- Download Postman. This tool allows you to easily work with the Tableau REST API and is the place where you create and manage your webhooks.
- We don’t want to write code so you need to create an account at either IFTTT, Zapier or Microsoft Flow. There are probably many other automation tools out there. I only have experience with the first two though. IFTTT is very easy to setup but Zapier is more aimed towards integrating business applications. Zapier is also a bit more customisable than IFTTT. But then the downside of Zapier is that you need to pay for it, whilst IFTTT is free of charge.
Once you got these two things setup and you installed Postman (Zapier and IFTTT are just browser based so you don’t need to install anything here) you need to grab the Webhooks Postman collection from this Github repository. You need two JSON collections – one is for setting your environment variables, the other one contains the code to login to your server and manage your webhooks. For both you need to click on the link and then save them from within your browser as JSON files.
When you got those two files you need to import them into Postman. Go to File – Import – Drop the Postman-Collection-Tableau-Webhooks.json file in the menu. After this repeat the steps for the other JSON file. On the top right you need to switch your environment to ‘Tableau Webhooks’.
Click on the little eye icon to add your own Tableau Server or Online details to the environment variables. Another new feature in 2019.4 will be personal access tokens. These tokens are a new way to handle authentication and allow you to use the REST API without having to embed your login details in the request body. You can use these new tokens (read more here) or use the traditional REST API authentication in the Postman collection.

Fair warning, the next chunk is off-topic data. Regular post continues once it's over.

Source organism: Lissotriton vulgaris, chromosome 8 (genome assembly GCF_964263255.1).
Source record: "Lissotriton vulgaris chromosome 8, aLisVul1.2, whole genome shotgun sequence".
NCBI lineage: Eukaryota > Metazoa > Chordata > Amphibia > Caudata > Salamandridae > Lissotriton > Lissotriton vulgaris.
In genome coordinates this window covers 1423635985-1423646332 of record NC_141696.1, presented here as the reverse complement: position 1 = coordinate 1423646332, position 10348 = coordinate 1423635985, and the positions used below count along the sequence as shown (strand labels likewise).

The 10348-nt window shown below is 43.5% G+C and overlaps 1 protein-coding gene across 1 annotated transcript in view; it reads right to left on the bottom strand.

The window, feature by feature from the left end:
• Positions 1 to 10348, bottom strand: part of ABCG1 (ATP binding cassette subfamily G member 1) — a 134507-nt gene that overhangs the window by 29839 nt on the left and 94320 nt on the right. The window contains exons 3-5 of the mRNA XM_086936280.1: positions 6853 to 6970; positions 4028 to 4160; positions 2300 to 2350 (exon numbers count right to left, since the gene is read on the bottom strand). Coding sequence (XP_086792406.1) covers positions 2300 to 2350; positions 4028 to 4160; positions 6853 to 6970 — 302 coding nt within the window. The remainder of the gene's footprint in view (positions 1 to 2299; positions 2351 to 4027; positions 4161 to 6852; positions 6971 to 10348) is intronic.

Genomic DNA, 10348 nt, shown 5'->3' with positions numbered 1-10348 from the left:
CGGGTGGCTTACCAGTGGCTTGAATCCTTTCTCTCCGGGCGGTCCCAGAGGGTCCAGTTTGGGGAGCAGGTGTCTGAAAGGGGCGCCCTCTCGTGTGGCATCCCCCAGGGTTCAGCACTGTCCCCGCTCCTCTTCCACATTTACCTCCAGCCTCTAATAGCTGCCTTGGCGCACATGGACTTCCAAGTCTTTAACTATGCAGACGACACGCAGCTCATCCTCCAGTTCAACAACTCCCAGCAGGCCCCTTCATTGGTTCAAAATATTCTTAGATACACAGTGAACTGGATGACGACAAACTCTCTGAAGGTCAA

Before you can create a webhook you need to sign in to your Tableau Server/Online and get an auth token (by default this one is valid for 240 minutes). In Postman on the left you see a link to the requests you can send. When you sign In you get this auth token and you need to add this one to the environment variables so it can be used in the other requests.
Now click on ‘Create a webhook’. You need to populate the POST body here with some information. On line 4 you specify which event type you want to create – see the table above for a full list of events. On line 9 you need to specify where the payload needs to be send to – this needs to be a URL you create in IFTTT or Zapier. It needs to be https and open to receive POST requests. Line 12 is where you give your webhook a name – this is up to you.
If you take the image above, what will happen is that whenever a new workbook is created on your Tableau Server/Online site a payload will be send to the URL specified on line 9. What this payload contains for each different event is specified in the official docs on Github. For the workbook-created event it is the following:
The resource ID is something you could use in combination with the REST API and for example generate a thumbnail of the workbook which you can use in the application that is listening for the webhooks.
It is still very early days for the webhook integration and I’m looking forward to seeing what the Tableau community comes up with in terms of integrations. Internally we are going to setup some webhooks that are automatically sending messages into our communication platform Convo. There are a few other integrations I’m going to look into. You could now for example keep two Tableau Servers in ‘sync’ by listening for dashboard publications in Server A and then automatically downloading and subsequently uploading those workbook to Server B. Lots of possibilities!